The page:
# Article: JMAG A to Z

## Issue 11 Electric Field Analysis from A to Z

In this series, I would like to give a description of "Things we should know" about JMAG, as well as some advantageous applications.

### Overview

If you asked many JMAG users how to go about conducting an electric field analysis in JMAG, it's fair to say they wouldn't be able to offer a precise answer immediately. People use JMAG for evaluation of magnetic phenomena, but there are only limited numbers of products that need to make allowances for electric field analyses to it's rare for those involved in magnetic field analyses to reach out to electric field analysis, too. Although the names of electric field analysis and magnetic field analysis have a close resemblance, they're handling different phenomena and are evaluated in a divergent manner.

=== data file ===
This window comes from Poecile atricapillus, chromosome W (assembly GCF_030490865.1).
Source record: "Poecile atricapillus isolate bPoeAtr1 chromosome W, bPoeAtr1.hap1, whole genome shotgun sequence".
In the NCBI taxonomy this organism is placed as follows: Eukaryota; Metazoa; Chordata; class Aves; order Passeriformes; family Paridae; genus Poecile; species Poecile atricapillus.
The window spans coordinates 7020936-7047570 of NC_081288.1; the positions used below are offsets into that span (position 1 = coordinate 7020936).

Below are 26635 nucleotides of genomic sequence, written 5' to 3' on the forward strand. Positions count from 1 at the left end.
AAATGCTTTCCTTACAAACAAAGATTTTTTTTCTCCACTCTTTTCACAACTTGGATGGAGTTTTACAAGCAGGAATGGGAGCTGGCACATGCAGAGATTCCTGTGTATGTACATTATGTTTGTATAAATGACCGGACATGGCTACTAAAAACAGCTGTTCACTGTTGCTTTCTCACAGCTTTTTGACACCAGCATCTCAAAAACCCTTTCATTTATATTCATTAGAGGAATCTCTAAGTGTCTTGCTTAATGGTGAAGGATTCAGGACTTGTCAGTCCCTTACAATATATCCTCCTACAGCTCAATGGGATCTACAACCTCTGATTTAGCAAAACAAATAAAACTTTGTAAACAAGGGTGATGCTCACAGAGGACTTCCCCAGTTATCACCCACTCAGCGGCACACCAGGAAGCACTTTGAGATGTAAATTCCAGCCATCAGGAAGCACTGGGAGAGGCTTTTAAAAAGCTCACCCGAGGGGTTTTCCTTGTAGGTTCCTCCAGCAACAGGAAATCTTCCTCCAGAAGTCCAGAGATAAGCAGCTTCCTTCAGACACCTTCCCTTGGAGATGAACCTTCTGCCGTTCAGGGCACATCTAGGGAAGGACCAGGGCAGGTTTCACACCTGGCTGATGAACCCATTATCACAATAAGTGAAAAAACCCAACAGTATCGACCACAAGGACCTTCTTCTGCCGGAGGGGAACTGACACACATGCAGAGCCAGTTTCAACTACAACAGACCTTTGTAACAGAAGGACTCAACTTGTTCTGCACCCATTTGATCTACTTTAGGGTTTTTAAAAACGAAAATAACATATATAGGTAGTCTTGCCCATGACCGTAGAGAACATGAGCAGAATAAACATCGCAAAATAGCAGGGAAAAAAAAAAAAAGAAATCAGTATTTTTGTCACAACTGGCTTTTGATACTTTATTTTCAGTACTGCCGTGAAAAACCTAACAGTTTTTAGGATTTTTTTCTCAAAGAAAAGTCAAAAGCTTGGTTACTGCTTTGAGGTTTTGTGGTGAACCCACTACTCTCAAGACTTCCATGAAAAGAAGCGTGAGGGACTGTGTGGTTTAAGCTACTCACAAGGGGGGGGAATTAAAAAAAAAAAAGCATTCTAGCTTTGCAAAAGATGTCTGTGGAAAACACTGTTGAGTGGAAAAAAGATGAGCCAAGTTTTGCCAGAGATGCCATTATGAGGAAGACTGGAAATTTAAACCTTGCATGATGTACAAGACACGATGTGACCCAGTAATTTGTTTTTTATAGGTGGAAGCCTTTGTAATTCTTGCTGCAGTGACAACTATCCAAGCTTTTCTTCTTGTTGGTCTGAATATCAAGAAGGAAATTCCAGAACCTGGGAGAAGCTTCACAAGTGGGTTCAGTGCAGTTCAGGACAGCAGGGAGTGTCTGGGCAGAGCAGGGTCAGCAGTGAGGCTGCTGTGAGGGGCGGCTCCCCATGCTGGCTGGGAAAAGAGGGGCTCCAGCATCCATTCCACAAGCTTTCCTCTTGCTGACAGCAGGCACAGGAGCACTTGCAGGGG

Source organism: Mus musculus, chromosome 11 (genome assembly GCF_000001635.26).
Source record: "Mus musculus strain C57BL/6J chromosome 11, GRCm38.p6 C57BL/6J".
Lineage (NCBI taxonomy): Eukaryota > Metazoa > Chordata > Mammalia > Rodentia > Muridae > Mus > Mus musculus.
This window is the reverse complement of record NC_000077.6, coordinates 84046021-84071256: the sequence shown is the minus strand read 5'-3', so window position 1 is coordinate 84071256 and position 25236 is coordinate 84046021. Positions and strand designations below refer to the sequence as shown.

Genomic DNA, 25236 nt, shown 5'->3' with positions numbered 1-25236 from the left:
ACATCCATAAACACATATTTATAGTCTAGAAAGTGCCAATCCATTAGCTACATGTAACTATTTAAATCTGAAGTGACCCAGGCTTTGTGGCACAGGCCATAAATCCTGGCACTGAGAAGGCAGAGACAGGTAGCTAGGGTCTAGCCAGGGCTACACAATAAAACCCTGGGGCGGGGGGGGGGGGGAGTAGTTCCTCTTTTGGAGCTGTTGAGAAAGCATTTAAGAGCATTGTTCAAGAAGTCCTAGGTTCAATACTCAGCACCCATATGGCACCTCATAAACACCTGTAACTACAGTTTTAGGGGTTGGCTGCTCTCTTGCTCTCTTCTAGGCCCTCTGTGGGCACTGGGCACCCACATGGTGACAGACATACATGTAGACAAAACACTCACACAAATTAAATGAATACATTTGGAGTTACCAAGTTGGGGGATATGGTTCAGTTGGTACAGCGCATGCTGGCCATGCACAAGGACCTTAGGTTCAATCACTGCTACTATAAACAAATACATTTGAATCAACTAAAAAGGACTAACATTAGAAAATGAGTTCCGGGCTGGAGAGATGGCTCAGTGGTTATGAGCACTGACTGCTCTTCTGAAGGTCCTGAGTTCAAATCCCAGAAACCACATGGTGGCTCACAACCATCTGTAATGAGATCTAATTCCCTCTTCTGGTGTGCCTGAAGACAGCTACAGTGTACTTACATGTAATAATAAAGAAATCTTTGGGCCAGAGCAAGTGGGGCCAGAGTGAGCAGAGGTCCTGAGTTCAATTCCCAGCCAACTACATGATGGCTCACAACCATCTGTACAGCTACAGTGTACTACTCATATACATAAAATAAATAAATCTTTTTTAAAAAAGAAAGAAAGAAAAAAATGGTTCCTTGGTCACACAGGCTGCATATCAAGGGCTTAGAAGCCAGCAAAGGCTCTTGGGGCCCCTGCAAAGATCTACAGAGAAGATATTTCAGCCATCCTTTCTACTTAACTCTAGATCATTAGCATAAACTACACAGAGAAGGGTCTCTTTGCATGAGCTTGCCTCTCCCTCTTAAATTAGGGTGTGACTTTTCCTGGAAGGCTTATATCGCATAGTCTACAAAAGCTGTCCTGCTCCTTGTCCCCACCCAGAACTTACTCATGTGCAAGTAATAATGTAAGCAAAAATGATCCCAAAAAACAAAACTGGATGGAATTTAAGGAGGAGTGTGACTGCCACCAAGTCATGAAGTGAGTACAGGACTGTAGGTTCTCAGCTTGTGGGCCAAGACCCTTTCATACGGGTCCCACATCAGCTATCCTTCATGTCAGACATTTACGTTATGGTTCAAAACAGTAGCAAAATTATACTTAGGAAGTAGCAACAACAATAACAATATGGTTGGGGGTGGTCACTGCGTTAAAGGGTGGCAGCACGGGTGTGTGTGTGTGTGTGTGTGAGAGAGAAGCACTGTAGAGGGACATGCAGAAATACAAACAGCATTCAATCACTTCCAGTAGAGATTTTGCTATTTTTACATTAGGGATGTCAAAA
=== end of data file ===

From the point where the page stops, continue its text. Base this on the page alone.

This issue of A to Z will focus on how to handle particular types of phenomena using JMAG's electric field analysis, as well as introduce material properties and various types of conditions so we can get you acquainted with electric field analysis.

### Analysis model and type of analysis

Only 3D geometries can be handled. JMAG's electric field analysis handles three types of analyses: static, frequency response and current distribution. Right click the JMAG-Designer Project Manager, select the type of analysis for the electric field analysis and create the applicable study.

In a static analysis, by giving an input electric potential/electric charge to a static unchanging over time, it enables obtaining the surrounding electric potential/electric charge distribution (Fig. 1).

In a frequency response analysis, the analysis subject is given an electric potential difference with sinusoidal variations, which enables obtaining the electric potential distribution, electric field distribution and current density distribution generated inside the target.